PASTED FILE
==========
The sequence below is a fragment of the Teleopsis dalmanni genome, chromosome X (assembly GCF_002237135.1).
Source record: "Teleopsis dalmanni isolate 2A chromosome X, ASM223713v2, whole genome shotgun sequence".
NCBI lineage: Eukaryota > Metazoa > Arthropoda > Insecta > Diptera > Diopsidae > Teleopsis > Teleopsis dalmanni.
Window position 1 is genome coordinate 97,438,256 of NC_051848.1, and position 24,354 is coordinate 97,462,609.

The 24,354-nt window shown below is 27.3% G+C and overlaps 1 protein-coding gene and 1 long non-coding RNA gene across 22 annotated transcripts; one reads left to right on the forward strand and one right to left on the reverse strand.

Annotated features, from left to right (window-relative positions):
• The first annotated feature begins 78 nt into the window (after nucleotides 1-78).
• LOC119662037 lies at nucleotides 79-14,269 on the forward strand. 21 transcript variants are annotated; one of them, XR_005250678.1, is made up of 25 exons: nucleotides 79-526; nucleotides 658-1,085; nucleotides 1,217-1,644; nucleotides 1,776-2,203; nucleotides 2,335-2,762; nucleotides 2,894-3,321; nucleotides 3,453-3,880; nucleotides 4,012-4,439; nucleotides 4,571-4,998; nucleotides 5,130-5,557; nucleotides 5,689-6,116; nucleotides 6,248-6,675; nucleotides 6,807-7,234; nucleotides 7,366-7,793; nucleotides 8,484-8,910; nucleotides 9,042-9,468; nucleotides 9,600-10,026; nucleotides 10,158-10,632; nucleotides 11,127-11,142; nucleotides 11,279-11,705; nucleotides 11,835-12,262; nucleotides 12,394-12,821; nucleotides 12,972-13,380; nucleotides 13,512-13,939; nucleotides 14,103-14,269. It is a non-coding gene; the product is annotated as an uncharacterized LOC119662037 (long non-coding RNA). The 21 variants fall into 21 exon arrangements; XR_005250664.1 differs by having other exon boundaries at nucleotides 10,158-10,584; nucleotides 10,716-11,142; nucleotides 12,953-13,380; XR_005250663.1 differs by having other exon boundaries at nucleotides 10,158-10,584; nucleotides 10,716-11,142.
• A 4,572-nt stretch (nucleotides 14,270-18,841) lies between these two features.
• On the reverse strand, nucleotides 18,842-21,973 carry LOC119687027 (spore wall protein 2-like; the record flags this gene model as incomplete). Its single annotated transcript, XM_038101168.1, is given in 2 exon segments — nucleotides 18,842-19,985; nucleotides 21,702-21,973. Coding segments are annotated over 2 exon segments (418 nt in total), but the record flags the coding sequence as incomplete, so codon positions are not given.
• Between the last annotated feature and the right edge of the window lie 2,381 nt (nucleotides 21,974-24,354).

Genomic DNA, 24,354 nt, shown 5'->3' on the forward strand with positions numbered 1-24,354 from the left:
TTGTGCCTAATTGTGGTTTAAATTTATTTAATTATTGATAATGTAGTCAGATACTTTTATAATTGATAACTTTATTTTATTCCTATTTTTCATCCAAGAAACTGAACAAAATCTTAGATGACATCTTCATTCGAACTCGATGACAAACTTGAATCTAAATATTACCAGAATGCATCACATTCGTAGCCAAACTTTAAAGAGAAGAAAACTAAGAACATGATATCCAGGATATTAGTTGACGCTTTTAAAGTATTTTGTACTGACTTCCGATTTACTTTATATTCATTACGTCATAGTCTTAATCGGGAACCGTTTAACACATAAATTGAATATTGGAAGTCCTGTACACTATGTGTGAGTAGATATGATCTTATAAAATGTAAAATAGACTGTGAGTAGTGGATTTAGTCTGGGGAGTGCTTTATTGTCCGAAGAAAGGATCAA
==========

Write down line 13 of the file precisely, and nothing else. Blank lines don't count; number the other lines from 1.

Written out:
TTGTGCCTAATTGTGGTTTAAATTTATTTAATTATTGATAATGTAGTCAGATACTTTTATAATTGATAACTTTATTTTATTCCTATTTTTCATCCAAGAAACTGAACAAAATCTTAGATGACATCTTCATTCGAACTCGATGACAAACTTGAATCTAAATATTACCAGAATGCATCACATTCGTAGCCAAACTTTAAAGAGAAGAAAACTAAGAACATGATATCCAGGATATTAGTTGACGCTTTTAAAGTATTTTGTACTGACTTCCGATTTACTTTATATTCATTACGTCATAGTCTTAATCGGGAACCGTTTAACACATAAATTGAATATTGGAAGTCCTGTACACTATGTGTGAGTAGATATGATCTTATAAAATGTAAAATAGACTGTGAGTAGTGGATTTAGTCTGGGGAGTGCTTTATTGTCCGAAGAAAGGATCAA